Believe it or not, you don’t have to be from Kentucky to hunt and eat squirrel. Often associated with hillbillies and hobos, these “chickens of the trees” are super fun to hunt and good eating too. As a matter of fact, squirrel has become one of the hottest things in the United Kingdom in recent years, often flying out of the meat case faster than it can be ordered.
There are basically four types of tree squirrels; fox squirrels (the largest), gray squirrels (including the eastern and western), Albert’s squirrels, and pine squirrels, which are the smallest (and loudest) of tree squirrels. In California’s foothills and mountains, western gray squirrels are everywhere. Often, they lope across the highway and when they get about half way across, change their mind and head back the other way, causing challenging driving obstacles and nervous wives.
But they are a blast to hunt. Here are some tips for hunting gray squirrels:
Spot and stalk
A good tactic is to drive slowly until you spot one and then stalk it. Move quietly and slowly, keeping behind trees so he doesn’t see you, kind of like cat and mouse. This technique has worked quite well for me. Just make sure you keep safety in mind if you get a shot.
Sit and wait
This is a good technique for those times when you’re on foot and you are in an area where you know the squirrels are. Simply sit quietly (make sure you have good cammo on including your face) and wait for them. Chances are good that they will start moving around through the trees and on the ground. This is by far my favorite (and most productive) strategy.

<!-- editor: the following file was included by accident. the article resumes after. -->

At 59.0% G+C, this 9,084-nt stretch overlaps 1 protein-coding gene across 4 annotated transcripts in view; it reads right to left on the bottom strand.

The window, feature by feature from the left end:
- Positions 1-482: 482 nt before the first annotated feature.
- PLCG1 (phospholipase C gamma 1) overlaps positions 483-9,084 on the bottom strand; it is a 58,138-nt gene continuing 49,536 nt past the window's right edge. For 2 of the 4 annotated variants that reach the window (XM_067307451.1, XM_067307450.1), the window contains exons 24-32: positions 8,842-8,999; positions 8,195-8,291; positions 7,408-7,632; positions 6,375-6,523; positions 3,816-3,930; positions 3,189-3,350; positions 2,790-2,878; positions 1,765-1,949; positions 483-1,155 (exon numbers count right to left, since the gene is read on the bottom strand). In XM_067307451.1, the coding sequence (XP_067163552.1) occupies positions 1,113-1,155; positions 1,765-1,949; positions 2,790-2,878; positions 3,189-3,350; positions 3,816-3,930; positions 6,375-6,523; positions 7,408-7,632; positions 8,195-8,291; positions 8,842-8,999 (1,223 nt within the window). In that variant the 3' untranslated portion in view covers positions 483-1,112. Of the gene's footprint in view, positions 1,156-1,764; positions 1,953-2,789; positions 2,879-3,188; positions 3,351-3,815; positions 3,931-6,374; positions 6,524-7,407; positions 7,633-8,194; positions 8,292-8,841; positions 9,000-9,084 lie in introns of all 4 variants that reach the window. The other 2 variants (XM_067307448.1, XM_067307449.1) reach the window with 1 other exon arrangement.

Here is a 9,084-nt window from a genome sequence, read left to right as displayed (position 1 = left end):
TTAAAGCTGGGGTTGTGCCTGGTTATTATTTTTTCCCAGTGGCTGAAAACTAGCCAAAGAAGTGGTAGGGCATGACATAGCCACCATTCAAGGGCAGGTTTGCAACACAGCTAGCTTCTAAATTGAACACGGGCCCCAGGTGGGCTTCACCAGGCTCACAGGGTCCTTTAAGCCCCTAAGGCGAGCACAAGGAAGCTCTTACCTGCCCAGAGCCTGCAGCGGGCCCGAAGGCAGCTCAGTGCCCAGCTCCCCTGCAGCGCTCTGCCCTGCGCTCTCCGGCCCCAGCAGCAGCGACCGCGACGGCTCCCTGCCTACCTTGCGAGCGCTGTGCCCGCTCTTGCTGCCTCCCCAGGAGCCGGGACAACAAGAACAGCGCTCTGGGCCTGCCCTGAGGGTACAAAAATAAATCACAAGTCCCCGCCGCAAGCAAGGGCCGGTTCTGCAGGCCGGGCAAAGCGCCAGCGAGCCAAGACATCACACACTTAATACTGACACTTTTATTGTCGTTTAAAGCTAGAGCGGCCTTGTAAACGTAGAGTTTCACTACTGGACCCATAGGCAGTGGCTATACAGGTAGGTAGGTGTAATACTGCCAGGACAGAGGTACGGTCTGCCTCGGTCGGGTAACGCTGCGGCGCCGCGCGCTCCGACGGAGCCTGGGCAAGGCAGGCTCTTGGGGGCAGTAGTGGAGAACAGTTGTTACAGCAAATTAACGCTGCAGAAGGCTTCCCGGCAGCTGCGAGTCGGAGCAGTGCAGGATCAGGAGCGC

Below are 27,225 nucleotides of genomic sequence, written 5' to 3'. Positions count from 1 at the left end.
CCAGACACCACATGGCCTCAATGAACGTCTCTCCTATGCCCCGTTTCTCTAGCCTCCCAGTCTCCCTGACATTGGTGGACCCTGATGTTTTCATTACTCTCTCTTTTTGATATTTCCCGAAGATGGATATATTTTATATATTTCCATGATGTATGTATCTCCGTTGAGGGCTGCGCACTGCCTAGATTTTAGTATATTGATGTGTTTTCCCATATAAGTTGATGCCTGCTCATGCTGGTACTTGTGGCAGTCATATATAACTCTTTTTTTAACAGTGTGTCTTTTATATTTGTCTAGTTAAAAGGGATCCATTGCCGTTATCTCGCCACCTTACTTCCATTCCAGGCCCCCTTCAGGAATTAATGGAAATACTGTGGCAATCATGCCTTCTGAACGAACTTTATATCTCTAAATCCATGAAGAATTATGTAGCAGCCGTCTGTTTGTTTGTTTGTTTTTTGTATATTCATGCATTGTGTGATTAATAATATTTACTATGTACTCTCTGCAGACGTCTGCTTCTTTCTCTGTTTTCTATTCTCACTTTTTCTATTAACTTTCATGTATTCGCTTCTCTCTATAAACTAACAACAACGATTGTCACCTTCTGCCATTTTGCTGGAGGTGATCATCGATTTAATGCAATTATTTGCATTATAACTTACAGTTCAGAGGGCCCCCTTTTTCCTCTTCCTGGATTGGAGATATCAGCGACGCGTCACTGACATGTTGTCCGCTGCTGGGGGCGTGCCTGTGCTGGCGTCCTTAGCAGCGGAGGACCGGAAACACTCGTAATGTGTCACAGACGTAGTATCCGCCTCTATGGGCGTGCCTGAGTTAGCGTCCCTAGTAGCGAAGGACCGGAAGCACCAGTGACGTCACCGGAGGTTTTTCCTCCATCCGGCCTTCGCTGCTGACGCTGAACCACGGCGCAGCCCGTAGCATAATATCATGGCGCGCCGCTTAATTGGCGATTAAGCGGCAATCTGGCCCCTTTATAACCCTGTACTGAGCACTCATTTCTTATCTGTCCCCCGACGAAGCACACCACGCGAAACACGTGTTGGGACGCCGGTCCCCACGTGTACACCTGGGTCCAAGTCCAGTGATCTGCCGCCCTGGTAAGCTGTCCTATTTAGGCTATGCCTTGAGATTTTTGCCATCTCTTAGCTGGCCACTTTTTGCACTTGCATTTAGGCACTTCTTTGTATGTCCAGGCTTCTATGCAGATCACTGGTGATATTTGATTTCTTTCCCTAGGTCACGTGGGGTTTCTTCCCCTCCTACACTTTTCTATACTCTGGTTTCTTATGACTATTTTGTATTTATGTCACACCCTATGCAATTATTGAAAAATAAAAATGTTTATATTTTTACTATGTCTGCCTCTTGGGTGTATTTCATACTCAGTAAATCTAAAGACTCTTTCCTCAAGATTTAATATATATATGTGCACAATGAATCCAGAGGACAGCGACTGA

Stir up the leaves
Gray squirrels make a heck of a racket in the woods looking for food. But when predators approach, they get very still. An old timer told me to put my hands in the leaves and stir them up, making noise that sounds like a squirrel feeding. Often, this starts the ball rolling and other squirrels will join in. Do it in intervals and take a shot when you get a chance.
Rub two quarters together
Believe it or not, rubbing two quarters together mimics the sound of a squirrel feeding (the same old guy told me that). Once again, do it in intervals and then wait until you get a response. Then you can either wait or try to stalk in for the kill.
Choosing the right gun
I hear people talk about shotguns but they have a tendency to destroy too much meat and take the sport out of it. I like my trusty Ruger 10/22 because it keeps it challenging and helps me work on my marksmanship. I have also killed my share of squirrels with my pellet gun, which works just fine too. I also love to shoot them with my small primitive bow (made it myself). Archery season opens up almost a month before the general squirrel season here in California so I get an extra month (just like deer season) to get some game—and it keeps me in practice.
The bottom line is that squirrel is an excellent animal to hunt and they are pretty darn tasty as well. They taste like a combination between duck and lamb and are usually pretty tender. They can be roasted over the fire, barbecued or put in the crock pot (my favorite) with some carrots, onions and potatoes for a fine tasting (and healthy) stew. Try it and I bet you’ll be hooked!
Photo credit: Flickr Creative Commons